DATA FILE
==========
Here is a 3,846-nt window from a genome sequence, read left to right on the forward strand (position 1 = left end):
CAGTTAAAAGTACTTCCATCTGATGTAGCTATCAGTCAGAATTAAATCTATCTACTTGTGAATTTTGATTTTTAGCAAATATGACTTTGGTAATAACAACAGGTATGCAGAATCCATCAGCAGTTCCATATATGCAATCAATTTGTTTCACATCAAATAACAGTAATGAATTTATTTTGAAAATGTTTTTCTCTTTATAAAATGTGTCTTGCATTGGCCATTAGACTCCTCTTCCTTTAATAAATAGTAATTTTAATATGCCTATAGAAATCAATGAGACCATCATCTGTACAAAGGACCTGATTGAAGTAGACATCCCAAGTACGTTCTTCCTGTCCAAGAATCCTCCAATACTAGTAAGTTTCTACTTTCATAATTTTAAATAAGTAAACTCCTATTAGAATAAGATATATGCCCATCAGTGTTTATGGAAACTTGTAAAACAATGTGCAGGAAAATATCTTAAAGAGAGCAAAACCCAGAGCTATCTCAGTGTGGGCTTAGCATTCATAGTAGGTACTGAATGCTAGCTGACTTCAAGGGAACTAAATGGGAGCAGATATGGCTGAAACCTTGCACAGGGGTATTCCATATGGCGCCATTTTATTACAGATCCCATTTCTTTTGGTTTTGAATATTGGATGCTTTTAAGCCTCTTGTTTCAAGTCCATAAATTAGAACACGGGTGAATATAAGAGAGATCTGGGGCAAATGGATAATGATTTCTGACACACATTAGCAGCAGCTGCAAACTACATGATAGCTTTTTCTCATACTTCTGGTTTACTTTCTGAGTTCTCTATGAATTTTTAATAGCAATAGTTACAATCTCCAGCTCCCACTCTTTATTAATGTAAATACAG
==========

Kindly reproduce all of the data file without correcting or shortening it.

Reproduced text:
Here is a 3,846-nt window from a genome sequence, read left to right on the forward strand (position 1 = left end):
CAGTTAAAAGTACTTCCATCTGATGTAGCTATCAGTCAGAATTAAATCTATCTACTTGTGAATTTTGATTTTTAGCAAATATGACTTTGGTAATAACAACAGGTATGCAGAATCCATCAGCAGTTCCATATATGCAATCAATTTGTTTCACATCAAATAACAGTAATGAATTTATTTTGAAAATGTTTTTCTCTTTATAAAATGTGTCTTGCATTGGCCATTAGACTCCTCTTCCTTTAATAAATAGTAATTTTAATATGCCTATAGAAATCAATGAGACCATCATCTGTACAAAGGACCTGATTGAAGTAGACATCCCAAGTACGTTCTTCCTGTCCAAGAATCCTCCAATACTAGTAAGTTTCTACTTTCATAATTTTAAATAAGTAAACTCCTATTAGAATAAGATATATGCCCATCAGTGTTTATGGAAACTTGTAAAACAATGTGCAGGAAAATATCTTAAAGAGAGCAAAACCCAGAGCTATCTCAGTGTGGGCTTAGCATTCATAGTAGGTACTGAATGCTAGCTGACTTCAAGGGAACTAAATGGGAGCAGATATGGCTGAAACCTTGCACAGGGGTATTCCATATGGCGCCATTTTATTACAGATCCCATTTCTTTTGGTTTTGAATATTGGATGCTTTTAAGCCTCTTGTTTCAAGTCCATAAATTAGAACACGGGTGAATATAAGAGAGATCTGGGGCAAATGGATAATGATTTCTGACACACATTAGCAGCAGCTGCAAACTACATGATAGCTTTTTCTCATACTTCTGGTTTACTTTCTGAGTTCTCTATGAATTTTTAATAGCAATAGTTACAATCTCCAGCTCCCACTCTTTATTAATGTAAATACAG